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Major TV coverage for a major election

By Tim Goodman
San Francisco Chronicle
You have to forgive political reporters, anchors and pundits as they start to obsess about the Democratic and Republican conventions, which are roughly a month away. If their heads don’t blow off, they’ll then be able to ponder the actual presidential election beyond the conventions, and that should cause some kind of dangerous electrical arc.
Don’t sit too close to your TV set.
Of course, this is their Super Bowl of hype ó or concentrated political journalism, if you prefer. They are as excited and geeked out on the candidates and issues as any football announcers or pre-game studio analysts. But there are still some relevant questions that might pop the political wonk balloon:
For starters, is the nation as excited as, say, Wolf Blitzer, who could go off like a bottle rocket at any moment? Do broadcast networks think too little of the conventions, and do time-filling 24-hour cable channels think too much of them? For all the talk about dissecting substantive issues, will the coronations of Barack Obama and John McCain reveal anything new ó or will Fox News and CNN and MSNBC merely dip in the shallow end as these carefully choreographed cheerleading rallies play in the background? And will the election itself be treated ó as usual ó like a horse race?
Speaking of horses, here’s a dark one: Will the country be tired of watching TV nonstop after the Summer Olympics in Beijing? Don’t scoff. There could be more politics in Beijing than in Denver and Minnesota combined. Opening Ceremonies are Aug. 8, and the Closing Ceremonies are Aug. 24, one day before the Democrats take over Denver.
You could argue that a light sitcom or two might fit in nicely between those events, as a kind of palate cleanser. Then again, “The Daily Show With Jon Stewart” and “The Colbert Report” with Stephen Colbert ought to take care of that. Or David Letterman and Jay Leno.
But won’t they just be adding to convention fatigue? Probably.
There’s no turning back now, however. And good luck turning the channel to something else ó it seems everybody has big plans for both parties. A variety of network and cable news teams talked up their plans as they met the nation’s television critics earlier this month. Here’s a smattering of their schemes:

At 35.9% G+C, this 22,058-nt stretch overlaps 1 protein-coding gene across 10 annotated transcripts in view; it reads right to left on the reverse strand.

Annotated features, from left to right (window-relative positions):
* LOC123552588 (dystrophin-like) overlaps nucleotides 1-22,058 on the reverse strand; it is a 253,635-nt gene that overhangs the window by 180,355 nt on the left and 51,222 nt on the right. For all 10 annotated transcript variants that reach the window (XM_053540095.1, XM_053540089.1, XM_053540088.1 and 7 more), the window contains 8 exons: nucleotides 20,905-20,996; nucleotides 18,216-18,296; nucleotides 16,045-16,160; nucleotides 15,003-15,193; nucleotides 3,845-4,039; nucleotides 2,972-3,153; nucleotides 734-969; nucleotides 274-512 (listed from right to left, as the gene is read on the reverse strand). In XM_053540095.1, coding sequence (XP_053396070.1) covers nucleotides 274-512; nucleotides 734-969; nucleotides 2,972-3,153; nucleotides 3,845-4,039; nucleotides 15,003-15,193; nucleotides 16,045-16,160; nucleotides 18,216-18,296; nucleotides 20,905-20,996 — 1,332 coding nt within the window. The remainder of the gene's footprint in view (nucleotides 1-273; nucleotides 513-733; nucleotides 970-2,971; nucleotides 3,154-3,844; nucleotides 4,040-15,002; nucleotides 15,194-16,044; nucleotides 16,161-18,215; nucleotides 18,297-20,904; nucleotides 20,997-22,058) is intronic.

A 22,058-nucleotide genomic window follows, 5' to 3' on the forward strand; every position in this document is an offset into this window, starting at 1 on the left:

ó CNN’s Blitzer on the notion of letting the conventions play out like political ads: “Remember, in both of these cities ó in Denver and later in St. Paul ó all the major leaders of the Democratic and Republican parties, all the people who are knowledgeable about what’s going on, are going to be there, and it’s an opportunity for all of us as reporters to have access to people who have a good sense of what’s going on, and we can pick their brains and hopefully do some serious reporting in the process. But as you know, we’re not going to simply be stenographers and just allow the coverage, all the speeches, to go on without any interruption. When there’s something interesting happening, when somebody interesting is speaking, we’ll take that live, but we’re not going to go overboard.”
ó It was Blitzer, however, who said the intrigue about who will introduce Hillary Rodham Clinton ó and when ó will be “fascinating.”
“Is she introduced by Chelsea Clinton, for example? When, if at all, does the former President Bill Clinton speak? Does he speak on a different night than Hillary Clinton? All this setting the stage for Barack Obama’s acceptance speech that Thursday night. So there’s going to be a drama throughout this process that I think will be compelling, not only to political news junkies out there but to a lot of folks who are beginning to tune in.”